Life-changing heart procedure
Posted on 27 March 2014
Cardiologist Dr Razeen Gopal at Mediclinic Panorama performed a revolutionary heart procedure for patients who suffer from early-stage atrial fibrillation.
What is atrial fibrillation (AF)?
It’s a very common heart condition, which is often referred to as a chaotic or irregular heartbeat. It causes the heart to reach 150 to 200 beats per minute – normally, your heart beats at 60 to 90. This condition increases with age and many South Africans over the age of 65 suffer from it. Without treatment, the risk for strokes increases 500 fold. An irregular heartbeat can also lead to blood pooling in the left atrium, which increases the risk for clotting. If these clots detach and move to the brain, they can cause an obstruction of blood flow and a stroke.
And how can AF be corrected? What is this new procedure all about?
The cryoballoon ablation procedure, performed by Dr Gopal who is one of a few specialists in South Africa qualified as an interventional electrophysiologist with international accreditation, is a non-invasive technique.
An extremely low temperature (or ‘freezing’) is used to eliminate the effect of malfunctioning cells that spark additional electrical signals, which regulate the heart’s rhythm and pace. Basically, this means the doctor inserts two catheters through the groin and into the femoral veins, which are then pushed up into the right atrium of the heart. They are positioned in the left atrium through two small holes made in the septum between the two chambers. A cryoballoon 2,8cm in diameter is then placed at the base of one of the four pulmonary veins, inflated and cooled. The cold from the balloon creates a perfect band of damaged heart tissue, which effectively blocks all faulty signals. The process is repeated on the other three veins.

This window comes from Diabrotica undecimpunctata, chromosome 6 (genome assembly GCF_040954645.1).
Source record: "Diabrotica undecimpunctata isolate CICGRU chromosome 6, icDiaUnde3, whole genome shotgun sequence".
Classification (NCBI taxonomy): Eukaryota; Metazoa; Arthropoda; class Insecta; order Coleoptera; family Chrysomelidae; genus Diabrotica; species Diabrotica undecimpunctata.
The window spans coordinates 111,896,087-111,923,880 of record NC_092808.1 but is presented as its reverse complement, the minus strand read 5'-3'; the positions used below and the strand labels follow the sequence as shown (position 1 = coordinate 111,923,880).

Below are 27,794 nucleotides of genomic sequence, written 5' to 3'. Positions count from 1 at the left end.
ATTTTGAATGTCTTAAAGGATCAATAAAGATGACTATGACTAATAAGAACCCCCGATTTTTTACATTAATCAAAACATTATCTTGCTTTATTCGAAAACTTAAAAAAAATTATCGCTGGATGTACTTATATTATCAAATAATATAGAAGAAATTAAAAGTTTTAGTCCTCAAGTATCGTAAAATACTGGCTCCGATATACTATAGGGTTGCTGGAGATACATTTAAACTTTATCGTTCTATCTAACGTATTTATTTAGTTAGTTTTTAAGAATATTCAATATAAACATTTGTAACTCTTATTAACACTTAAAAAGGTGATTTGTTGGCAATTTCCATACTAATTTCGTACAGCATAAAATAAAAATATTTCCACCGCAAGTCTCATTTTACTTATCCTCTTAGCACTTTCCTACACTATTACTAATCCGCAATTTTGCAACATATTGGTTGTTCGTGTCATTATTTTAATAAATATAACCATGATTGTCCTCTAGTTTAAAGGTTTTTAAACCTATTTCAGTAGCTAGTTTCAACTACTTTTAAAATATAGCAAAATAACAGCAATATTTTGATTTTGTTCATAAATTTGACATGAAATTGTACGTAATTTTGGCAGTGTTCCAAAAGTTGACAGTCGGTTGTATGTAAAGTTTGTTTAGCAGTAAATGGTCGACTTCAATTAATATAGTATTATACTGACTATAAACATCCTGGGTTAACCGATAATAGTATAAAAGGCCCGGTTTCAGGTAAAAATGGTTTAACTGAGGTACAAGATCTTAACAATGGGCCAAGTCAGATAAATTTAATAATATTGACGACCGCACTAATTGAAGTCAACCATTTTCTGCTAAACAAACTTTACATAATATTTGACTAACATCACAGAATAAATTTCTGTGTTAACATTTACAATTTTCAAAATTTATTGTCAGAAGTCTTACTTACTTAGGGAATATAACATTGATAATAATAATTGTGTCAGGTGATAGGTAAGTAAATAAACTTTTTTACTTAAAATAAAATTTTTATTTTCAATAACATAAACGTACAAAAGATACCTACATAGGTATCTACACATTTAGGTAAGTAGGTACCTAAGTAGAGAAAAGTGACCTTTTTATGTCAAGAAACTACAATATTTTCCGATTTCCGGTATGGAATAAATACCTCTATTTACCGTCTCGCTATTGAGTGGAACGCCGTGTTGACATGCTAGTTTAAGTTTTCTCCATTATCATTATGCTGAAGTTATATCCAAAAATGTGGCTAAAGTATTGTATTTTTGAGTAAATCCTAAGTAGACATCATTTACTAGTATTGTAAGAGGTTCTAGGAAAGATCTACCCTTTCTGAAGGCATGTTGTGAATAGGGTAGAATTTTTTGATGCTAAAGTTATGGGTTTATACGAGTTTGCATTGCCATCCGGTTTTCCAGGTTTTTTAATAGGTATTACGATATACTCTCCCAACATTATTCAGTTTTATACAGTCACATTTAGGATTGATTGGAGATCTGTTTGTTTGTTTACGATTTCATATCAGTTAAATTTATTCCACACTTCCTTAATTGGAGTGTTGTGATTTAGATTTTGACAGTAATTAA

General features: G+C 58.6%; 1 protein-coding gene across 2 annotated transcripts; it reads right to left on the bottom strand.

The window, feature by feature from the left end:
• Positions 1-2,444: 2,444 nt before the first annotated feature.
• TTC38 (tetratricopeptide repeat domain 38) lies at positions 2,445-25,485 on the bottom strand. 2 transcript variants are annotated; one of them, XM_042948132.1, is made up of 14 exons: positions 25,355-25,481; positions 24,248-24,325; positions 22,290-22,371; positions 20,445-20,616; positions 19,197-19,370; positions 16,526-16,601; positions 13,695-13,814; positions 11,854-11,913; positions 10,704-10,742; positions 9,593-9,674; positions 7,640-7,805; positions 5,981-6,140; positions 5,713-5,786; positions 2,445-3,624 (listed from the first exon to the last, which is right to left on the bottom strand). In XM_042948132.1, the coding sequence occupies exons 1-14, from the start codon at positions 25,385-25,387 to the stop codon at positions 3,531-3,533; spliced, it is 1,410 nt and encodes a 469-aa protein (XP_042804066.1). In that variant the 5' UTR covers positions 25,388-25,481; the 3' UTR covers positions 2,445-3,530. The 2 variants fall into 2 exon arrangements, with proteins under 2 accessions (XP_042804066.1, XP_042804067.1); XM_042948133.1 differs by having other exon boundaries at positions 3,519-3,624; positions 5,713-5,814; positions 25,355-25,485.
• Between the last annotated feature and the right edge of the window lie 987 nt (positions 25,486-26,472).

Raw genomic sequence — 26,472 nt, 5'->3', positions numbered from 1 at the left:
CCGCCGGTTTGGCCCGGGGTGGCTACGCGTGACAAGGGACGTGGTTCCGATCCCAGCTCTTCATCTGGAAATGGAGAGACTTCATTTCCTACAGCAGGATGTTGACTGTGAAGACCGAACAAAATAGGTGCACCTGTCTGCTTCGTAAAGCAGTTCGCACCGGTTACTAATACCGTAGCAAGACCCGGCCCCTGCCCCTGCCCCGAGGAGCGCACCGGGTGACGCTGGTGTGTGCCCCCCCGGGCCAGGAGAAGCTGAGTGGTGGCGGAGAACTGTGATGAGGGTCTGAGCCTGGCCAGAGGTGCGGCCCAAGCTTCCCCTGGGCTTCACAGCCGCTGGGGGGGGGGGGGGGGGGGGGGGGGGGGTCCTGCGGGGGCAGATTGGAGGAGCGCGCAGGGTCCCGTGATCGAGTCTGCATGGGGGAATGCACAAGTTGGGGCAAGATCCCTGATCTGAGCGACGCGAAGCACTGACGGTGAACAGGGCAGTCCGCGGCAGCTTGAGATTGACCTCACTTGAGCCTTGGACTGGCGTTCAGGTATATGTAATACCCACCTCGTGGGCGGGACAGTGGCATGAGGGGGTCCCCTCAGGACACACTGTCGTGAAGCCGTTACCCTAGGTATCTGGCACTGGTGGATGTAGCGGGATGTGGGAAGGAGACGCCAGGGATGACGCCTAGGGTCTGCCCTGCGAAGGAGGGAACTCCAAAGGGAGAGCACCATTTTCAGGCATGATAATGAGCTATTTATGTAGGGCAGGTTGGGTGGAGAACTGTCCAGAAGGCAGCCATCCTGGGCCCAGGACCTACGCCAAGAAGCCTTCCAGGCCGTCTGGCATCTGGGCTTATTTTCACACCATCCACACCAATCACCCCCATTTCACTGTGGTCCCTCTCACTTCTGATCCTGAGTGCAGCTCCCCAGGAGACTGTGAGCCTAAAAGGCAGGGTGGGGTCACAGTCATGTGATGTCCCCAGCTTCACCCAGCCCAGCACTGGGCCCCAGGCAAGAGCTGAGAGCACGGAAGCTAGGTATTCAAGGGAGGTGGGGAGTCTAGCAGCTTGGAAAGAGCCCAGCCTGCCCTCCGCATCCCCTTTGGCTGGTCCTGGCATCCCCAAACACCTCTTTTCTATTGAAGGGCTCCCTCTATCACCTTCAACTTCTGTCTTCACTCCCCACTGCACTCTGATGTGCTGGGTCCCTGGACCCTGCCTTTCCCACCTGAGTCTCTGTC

How will it help AF sufferers?
Hein Pietersen, a 35-year-old man from Malmesbury, was the first AF sufferer to have this procedure, which he describes as life changing. ‘Playing golf became a struggle because of my chaotic heartbeat. Every time my heart started racing, I was aware that I am at high risk of a stroke or even death,’ he says. ‘Since my procedure about a year ago, my heartbeat has been regular, even during high-intensity activity.’
How successful is this groundbreaking procedure?
‘There’s little doubt that, compared to heat energy released by radiofrequency ablation, the low temperatures used in a cryoballoon ablation cause less tissue damage and thus less new-rhythm defects as a result,’ explains Dr Gopal.
About 75% of patients with paroxysmal (intermittent) atrial fibrillation don’t need to take any anti-arrhythmia medication within a year of having the procedure, while 60% of patients with persistent AF recover after a series of ablations. These success rates achieved at Dr Gopal’s unit compare well with the very best internationally.
The information provided in this article was correct at the time of publishing. At Mediclinic we endeavour to provide our patients and readers with accurate and reliable information, which is why we continually review and update our content. However, due to the dynamic nature of clinical information and medicine, some information may from time to time become outdated prior to revision.